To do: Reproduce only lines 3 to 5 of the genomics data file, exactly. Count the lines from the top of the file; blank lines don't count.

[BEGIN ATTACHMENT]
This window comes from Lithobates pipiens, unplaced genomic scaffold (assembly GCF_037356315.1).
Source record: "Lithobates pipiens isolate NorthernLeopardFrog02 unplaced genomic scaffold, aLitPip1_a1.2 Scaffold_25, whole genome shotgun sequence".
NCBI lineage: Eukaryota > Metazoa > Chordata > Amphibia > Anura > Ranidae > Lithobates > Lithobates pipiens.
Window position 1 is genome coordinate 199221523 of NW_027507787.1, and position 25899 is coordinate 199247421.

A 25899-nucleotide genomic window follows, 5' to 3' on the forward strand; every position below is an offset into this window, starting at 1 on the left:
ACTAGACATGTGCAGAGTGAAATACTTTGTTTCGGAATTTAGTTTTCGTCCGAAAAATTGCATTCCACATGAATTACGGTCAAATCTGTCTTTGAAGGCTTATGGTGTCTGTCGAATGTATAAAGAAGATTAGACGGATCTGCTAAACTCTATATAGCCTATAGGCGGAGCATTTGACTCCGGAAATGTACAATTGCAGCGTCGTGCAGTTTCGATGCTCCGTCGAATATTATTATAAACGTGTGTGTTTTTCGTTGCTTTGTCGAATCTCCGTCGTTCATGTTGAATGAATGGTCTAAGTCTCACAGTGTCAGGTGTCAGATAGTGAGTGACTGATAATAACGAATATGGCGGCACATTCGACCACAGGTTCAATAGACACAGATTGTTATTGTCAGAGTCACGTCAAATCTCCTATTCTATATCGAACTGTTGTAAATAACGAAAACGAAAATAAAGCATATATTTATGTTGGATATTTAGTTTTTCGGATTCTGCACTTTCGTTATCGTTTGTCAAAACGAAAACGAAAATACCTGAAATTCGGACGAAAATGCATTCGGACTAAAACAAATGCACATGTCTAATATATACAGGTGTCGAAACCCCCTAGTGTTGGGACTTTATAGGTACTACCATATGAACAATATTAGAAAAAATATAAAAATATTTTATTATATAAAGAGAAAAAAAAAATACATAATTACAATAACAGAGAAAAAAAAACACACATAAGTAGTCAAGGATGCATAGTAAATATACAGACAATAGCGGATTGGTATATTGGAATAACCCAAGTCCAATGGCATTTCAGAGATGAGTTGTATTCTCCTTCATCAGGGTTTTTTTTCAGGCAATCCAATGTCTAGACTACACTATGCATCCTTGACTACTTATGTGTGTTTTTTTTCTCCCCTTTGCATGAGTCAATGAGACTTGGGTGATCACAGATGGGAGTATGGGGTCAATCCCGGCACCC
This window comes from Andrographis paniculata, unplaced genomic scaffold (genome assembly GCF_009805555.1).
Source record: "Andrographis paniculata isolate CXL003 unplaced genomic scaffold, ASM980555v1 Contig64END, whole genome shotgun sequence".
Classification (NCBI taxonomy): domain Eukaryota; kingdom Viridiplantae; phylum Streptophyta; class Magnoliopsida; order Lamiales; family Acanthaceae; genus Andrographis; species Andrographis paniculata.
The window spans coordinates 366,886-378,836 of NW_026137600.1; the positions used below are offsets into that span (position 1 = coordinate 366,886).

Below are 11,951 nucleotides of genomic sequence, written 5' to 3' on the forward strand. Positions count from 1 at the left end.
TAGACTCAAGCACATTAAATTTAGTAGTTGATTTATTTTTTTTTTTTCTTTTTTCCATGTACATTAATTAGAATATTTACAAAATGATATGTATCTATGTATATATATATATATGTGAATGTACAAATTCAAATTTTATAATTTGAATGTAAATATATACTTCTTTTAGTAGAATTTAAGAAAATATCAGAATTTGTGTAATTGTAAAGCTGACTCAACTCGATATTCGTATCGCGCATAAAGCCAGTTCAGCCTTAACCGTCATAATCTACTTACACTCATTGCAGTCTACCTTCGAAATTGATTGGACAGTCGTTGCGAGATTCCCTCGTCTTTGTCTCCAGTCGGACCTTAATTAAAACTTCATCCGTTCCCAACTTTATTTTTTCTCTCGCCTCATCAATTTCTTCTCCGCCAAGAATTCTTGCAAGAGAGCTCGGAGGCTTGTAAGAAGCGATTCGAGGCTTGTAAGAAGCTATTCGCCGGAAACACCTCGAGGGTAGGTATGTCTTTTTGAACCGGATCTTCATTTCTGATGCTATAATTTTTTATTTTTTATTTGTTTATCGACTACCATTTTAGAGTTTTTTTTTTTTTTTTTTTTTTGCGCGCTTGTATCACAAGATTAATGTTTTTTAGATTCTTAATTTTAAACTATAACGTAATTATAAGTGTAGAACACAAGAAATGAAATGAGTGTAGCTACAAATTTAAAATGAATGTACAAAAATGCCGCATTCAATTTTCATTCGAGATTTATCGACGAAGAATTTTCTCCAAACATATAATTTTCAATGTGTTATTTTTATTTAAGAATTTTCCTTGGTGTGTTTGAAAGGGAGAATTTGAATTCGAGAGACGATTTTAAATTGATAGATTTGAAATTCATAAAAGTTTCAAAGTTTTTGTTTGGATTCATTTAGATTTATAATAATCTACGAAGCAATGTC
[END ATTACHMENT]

NCBI lineage: Eukaryota > Metazoa > Chordata > Amphibia > Anura > Ranidae > Lithobates > Lithobates pipiens.
Window position 1 is genome coordinate 199221523 of NW_027507787.1, and position 25899 is coordinate 199247421.

A 25899-nucleotide genomic window follows, 5' to 3' on the forward strand; every position below is an offset into this window, starting at 1 on the left: